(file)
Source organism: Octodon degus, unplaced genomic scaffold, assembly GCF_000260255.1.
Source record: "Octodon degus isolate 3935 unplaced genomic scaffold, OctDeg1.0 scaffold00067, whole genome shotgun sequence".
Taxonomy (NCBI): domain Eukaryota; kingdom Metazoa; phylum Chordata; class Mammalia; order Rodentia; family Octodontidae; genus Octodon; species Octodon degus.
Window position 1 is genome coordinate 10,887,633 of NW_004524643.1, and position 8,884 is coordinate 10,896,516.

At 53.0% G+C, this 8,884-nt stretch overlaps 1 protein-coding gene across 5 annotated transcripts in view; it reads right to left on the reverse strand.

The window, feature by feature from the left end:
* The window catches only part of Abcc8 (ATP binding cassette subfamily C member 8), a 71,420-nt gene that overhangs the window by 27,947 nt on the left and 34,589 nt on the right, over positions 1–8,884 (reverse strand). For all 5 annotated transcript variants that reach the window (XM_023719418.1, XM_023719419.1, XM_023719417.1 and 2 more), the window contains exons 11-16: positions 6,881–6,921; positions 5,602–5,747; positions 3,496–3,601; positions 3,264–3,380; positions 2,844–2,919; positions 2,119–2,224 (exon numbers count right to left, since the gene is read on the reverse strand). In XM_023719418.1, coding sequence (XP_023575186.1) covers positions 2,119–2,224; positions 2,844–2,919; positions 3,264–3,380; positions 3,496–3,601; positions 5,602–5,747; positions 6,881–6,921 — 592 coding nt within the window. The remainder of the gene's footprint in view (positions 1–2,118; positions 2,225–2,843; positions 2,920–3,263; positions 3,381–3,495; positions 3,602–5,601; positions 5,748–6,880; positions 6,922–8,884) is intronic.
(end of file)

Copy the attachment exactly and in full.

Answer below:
Source organism: Octodon degus, unplaced genomic scaffold, assembly GCF_000260255.1.
Source record: "Octodon degus isolate 3935 unplaced genomic scaffold, OctDeg1.0 scaffold00067, whole genome shotgun sequence".
Taxonomy (NCBI): domain Eukaryota; kingdom Metazoa; phylum Chordata; class Mammalia; order Rodentia; family Octodontidae; genus Octodon; species Octodon degus.
Window position 1 is genome coordinate 10,887,633 of NW_004524643.1, and position 8,884 is coordinate 10,896,516.

At 53.0% G+C, this 8,884-nt stretch overlaps 1 protein-coding gene across 5 annotated transcripts in view; it reads right to left on the reverse strand.

The window, feature by feature from the left end:
* The window catches only part of Abcc8 (ATP binding cassette subfamily C member 8), a 71,420-nt gene that overhangs the window by 27,947 nt on the left and 34,589 nt on the right, over positions 1–8,884 (reverse strand). For all 5 annotated transcript variants that reach the window (XM_023719418.1, XM_023719419.1, XM_023719417.1 and 2 more), the window contains exons 11-16: positions 6,881–6,921; positions 5,602–5,747; positions 3,496–3,601; positions 3,264–3,380; positions 2,844–2,919; positions 2,119–2,224 (exon numbers count right to left, since the gene is read on the reverse strand). In XM_023719418.1, coding sequence (XP_023575186.1) covers positions 2,119–2,224; positions 2,844–2,919; positions 3,264–3,380; positions 3,496–3,601; positions 5,602–5,747; positions 6,881–6,921 — 592 coding nt within the window. The remainder of the gene's footprint in view (positions 1–2,118; positions 2,225–2,843; positions 2,920–3,263; positions 3,381–3,495; positions 3,602–5,601; positions 5,748–6,880; positions 6,922–8,884) is intronic.